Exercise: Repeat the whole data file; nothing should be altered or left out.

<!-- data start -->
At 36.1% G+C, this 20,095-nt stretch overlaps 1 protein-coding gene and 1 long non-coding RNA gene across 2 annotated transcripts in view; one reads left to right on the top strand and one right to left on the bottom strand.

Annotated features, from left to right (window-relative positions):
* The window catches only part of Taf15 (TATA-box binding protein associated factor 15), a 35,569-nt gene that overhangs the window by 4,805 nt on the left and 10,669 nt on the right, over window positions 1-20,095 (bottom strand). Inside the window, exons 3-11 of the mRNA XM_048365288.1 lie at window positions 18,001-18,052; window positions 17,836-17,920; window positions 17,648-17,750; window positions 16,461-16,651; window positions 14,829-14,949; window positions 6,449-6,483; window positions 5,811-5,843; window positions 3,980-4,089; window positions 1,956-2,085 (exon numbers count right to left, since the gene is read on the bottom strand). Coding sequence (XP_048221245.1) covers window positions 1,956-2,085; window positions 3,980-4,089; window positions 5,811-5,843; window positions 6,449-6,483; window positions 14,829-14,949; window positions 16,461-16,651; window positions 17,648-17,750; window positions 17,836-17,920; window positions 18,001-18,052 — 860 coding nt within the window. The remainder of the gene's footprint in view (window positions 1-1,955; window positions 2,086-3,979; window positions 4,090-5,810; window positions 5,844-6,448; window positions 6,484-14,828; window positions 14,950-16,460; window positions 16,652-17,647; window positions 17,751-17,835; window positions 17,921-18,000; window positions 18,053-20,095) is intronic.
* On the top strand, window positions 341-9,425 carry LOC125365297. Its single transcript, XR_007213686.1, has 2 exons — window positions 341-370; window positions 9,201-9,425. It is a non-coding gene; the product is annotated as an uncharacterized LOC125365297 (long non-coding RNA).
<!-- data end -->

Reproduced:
At 36.1% G+C, this 20,095-nt stretch overlaps 1 protein-coding gene and 1 long non-coding RNA gene across 2 annotated transcripts in view; one reads left to right on the top strand and one right to left on the bottom strand.

Annotated features, from left to right (window-relative positions):
* The window catches only part of Taf15 (TATA-box binding protein associated factor 15), a 35,569-nt gene that overhangs the window by 4,805 nt on the left and 10,669 nt on the right, over window positions 1-20,095 (bottom strand). Inside the window, exons 3-11 of the mRNA XM_048365288.1 lie at window positions 18,001-18,052; window positions 17,836-17,920; window positions 17,648-17,750; window positions 16,461-16,651; window positions 14,829-14,949; window positions 6,449-6,483; window positions 5,811-5,843; window positions 3,980-4,089; window positions 1,956-2,085 (exon numbers count right to left, since the gene is read on the bottom strand). Coding sequence (XP_048221245.1) covers window positions 1,956-2,085; window positions 3,980-4,089; window positions 5,811-5,843; window positions 6,449-6,483; window positions 14,829-14,949; window positions 16,461-16,651; window positions 17,648-17,750; window positions 17,836-17,920; window positions 18,001-18,052 — 860 coding nt within the window. The remainder of the gene's footprint in view (window positions 1-1,955; window positions 2,086-3,979; window positions 4,090-5,810; window positions 5,844-6,448; window positions 6,484-14,828; window positions 14,950-16,460; window positions 16,652-17,647; window positions 17,751-17,835; window positions 17,921-18,000; window positions 18,053-20,095) is intronic.
* On the top strand, window positions 341-9,425 carry LOC125365297. Its single transcript, XR_007213686.1, has 2 exons — window positions 341-370; window positions 9,201-9,425. It is a non-coding gene; the product is annotated as an uncharacterized LOC125365297 (long non-coding RNA).